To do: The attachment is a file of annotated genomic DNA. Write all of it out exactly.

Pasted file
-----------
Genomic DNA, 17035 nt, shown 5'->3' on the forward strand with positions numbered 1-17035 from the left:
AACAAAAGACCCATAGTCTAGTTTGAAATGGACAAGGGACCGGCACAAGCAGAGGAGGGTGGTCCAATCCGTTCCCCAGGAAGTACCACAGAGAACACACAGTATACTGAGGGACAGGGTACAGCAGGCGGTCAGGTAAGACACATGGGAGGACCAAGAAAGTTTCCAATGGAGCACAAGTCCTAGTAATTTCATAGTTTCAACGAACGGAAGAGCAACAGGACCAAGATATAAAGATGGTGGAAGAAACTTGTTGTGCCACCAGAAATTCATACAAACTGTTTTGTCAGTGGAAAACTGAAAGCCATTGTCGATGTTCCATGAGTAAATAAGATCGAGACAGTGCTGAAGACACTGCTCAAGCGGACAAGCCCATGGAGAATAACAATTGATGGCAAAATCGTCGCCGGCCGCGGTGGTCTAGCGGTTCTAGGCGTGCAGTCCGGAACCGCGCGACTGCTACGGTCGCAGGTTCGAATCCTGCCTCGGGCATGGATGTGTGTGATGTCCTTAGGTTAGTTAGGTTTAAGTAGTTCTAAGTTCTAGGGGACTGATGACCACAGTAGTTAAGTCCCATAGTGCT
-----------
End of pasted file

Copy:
Genomic DNA, 17035 nt, shown 5'->3' on the forward strand with positions numbered 1-17035 from the left:
AACAAAAGACCCATAGTCTAGTTTGAAATGGACAAGGGACCGGCACAAGCAGAGGAGGGTGGTCCAATCCGTTCCCCAGGAAGTACCACAGAGAACACACAGTATACTGAGGGACAGGGTACAGCAGGCGGTCAGGTAAGACACATGGGAGGACCAAGAAAGTTTCCAATGGAGCACAAGTCCTAGTAATTTCATAGTTTCAACGAACGGAAGAGCAACAGGACCAAGATATAAAGATGGTGGAAGAAACTTGTTGTGCCACCAGAAATTCATACAAACTGTTTTGTCAGTGGAAAACTGAAAGCCATTGTCGATGTTCCATGAGTAAATAAGATCGAGACAGTGCTGAAGACACTGCTCAAGCGGACAAGCCCATGGAGAATAACAATTGATGGCAAAATCGTCGCCGGCCGCGGTGGTCTAGCGGTTCTAGGCGTGCAGTCCGGAACCGCGCGACTGCTACGGTCGCAGGTTCGAATCCTGCCTCGGGCATGGATGTGTGTGATGTCCTTAGGTTAGTTAGGTTTAAGTAGTTCTAAGTTCTAGGGGACTGATGACCACAGTAGTTAAGTCCCATAGTGCT